She applied the “Page 99 Test” to her new book, Building the Old Time Religion: Women Evangelists in the Progressive Era, and reported the following:
Portland, Oregon. Nashville, Tennessee. Los Angeles, California. Zarephath, New Jersey. These communities, though far flung across the country, shared one common claim in the early twentieth century: each one housed headquarters for the institution-building enterprise of an entrepreneurial female religious leader. Page 99 in Building the Old Time Religion: Women Evangelists in the Progressive Era offers the reader a description of the Portland headquarters of the Apostolic Faith Mission, founded by Florence Crawford (1872-1936). This particular headquarters served as hub for Crawford’s multi-faceted transportation collection.Learn more about Building the Old Time Religion at the New York University Press website and Pope-Levison’s home page.
Crawford’s transportation collection began modestly enough with a gospel wagon purchased for $250 in 1908. White canvas stretched tautly over each side provided a surface for religious slogans printed in large capital letters: PREPARE TO MEET THY GOD and TURN YE FOR WHY WILL YE DIE. She quickly transitioned to fourteen automobiles for use in religious work up and down the coast. Then she purchased a 3-passenger Curtiss Oriole, The Sky Pilot, and her son pioneered aerial evangelism, which entailed dropping religious papers from the air, as many as 1000 over rural Idaho and 9000 over Portland. Not content to capitalize only on highways or airways, Crawford bought a 28-foot motorboat to distribute religious literature onboard cargo ships and invite sailors to services at the downtown mission. For ships whose captains prohibited them on board, workers launched “gospel grenades”—waterproof packets of religious papers printed in the language of the sailors on that ship—as high as fifty feet in the air in order to land on deck.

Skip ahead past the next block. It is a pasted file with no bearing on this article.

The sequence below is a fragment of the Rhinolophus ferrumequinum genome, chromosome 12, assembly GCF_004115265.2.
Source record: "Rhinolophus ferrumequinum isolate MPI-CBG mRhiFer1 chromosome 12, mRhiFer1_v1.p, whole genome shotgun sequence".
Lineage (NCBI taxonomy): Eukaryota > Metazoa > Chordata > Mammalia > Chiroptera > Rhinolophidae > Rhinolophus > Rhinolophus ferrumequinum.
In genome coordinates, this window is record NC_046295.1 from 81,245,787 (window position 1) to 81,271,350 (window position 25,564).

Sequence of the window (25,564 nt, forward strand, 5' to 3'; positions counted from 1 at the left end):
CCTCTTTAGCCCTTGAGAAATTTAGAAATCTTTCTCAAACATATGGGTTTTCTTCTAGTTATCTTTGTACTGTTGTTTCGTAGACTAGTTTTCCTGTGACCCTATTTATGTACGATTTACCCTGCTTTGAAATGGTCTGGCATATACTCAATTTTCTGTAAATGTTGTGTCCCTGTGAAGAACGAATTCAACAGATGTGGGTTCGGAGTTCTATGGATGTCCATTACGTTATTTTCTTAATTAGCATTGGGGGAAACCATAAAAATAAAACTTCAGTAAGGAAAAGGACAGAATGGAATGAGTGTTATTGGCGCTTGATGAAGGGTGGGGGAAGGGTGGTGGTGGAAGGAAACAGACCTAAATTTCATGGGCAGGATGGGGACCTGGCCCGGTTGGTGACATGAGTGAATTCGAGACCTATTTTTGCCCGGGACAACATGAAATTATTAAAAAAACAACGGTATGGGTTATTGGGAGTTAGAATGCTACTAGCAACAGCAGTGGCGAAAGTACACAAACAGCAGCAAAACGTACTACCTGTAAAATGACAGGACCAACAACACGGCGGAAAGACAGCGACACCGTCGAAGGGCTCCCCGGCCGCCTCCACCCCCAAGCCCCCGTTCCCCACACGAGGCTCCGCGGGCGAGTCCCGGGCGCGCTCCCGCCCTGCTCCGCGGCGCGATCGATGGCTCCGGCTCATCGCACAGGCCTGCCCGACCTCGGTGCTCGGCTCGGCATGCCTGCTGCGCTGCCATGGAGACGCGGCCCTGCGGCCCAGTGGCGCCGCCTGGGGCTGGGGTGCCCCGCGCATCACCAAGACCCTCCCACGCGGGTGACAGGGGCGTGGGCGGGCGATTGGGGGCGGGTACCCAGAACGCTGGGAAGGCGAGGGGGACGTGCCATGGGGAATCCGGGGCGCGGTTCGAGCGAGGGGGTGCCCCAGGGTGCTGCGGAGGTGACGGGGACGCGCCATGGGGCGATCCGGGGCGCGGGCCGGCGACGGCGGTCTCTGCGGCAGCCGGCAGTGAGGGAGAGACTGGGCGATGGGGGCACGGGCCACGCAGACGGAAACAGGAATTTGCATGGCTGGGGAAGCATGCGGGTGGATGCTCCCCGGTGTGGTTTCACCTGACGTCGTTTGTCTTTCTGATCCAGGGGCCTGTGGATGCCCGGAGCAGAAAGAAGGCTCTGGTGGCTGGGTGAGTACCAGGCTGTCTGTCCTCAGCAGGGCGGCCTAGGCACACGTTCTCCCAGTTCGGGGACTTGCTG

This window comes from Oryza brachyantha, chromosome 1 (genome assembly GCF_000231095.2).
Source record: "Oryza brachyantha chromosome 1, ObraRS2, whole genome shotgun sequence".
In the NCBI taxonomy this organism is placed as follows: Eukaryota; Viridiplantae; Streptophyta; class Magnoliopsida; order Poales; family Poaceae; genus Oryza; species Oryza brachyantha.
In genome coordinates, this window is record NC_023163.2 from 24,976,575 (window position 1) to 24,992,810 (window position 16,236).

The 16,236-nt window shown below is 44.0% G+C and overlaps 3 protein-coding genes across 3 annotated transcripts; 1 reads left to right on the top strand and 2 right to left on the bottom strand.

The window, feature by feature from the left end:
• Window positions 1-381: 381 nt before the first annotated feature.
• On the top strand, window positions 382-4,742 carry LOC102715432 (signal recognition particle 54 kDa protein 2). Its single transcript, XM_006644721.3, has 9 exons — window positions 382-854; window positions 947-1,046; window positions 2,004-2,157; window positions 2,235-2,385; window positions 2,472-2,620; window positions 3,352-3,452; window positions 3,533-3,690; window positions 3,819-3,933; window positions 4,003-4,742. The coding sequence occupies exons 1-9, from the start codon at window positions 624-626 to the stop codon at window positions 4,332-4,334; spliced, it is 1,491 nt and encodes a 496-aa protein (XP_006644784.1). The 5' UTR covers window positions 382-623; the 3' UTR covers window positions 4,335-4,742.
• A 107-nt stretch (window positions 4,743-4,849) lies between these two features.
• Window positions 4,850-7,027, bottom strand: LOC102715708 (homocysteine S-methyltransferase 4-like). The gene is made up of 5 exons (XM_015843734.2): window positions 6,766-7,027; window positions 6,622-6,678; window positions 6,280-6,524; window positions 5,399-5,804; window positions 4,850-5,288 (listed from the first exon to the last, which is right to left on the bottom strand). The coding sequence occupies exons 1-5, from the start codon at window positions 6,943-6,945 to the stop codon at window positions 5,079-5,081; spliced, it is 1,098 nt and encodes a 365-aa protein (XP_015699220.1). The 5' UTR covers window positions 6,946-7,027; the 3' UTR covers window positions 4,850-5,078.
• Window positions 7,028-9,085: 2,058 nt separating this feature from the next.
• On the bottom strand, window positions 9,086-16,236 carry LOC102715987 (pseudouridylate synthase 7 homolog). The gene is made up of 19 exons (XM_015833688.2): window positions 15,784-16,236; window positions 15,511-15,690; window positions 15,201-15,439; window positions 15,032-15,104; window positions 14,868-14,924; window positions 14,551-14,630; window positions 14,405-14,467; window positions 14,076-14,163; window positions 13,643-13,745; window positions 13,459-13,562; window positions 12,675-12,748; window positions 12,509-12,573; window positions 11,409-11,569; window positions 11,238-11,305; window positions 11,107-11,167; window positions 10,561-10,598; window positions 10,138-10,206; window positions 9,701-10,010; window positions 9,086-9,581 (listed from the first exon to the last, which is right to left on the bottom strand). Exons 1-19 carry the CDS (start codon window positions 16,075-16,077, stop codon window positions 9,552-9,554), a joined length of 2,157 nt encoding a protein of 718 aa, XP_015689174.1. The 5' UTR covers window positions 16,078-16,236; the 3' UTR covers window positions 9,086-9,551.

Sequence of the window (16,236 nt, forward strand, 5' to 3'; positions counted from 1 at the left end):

On the other side of the country, Alma White (1862-1946), founder of the Pillar of Fire church, established a utopian-like village named Zarephath, on an extensive tract of farmland in rural New Jersey. Residents ate vegetarian meals, worshipped, exercised, farmed, ran a printing press, went to school, raised families, and were buried in the cemetery. Zarephath had its own third class post office and power plant with engine and boiler. Its dairy farm received the highest marks for cleanliness from state inspectors at their annual visits, and the homemade apple butter and whole wheat bread produced in its kitchens and the sweet corn grown on the farm remained legendary.
These headquarters emblematize the title of the book, Building the Old Time Religion, which features women evangelists who settled down from itinerant preaching to build institutions for gathering in converts and establishing a legacy in brick and mortar. With this key strategic change, these women transformed the quintessential expression of American Christianity—evangelism—from itinerancy into the grand task of institution building.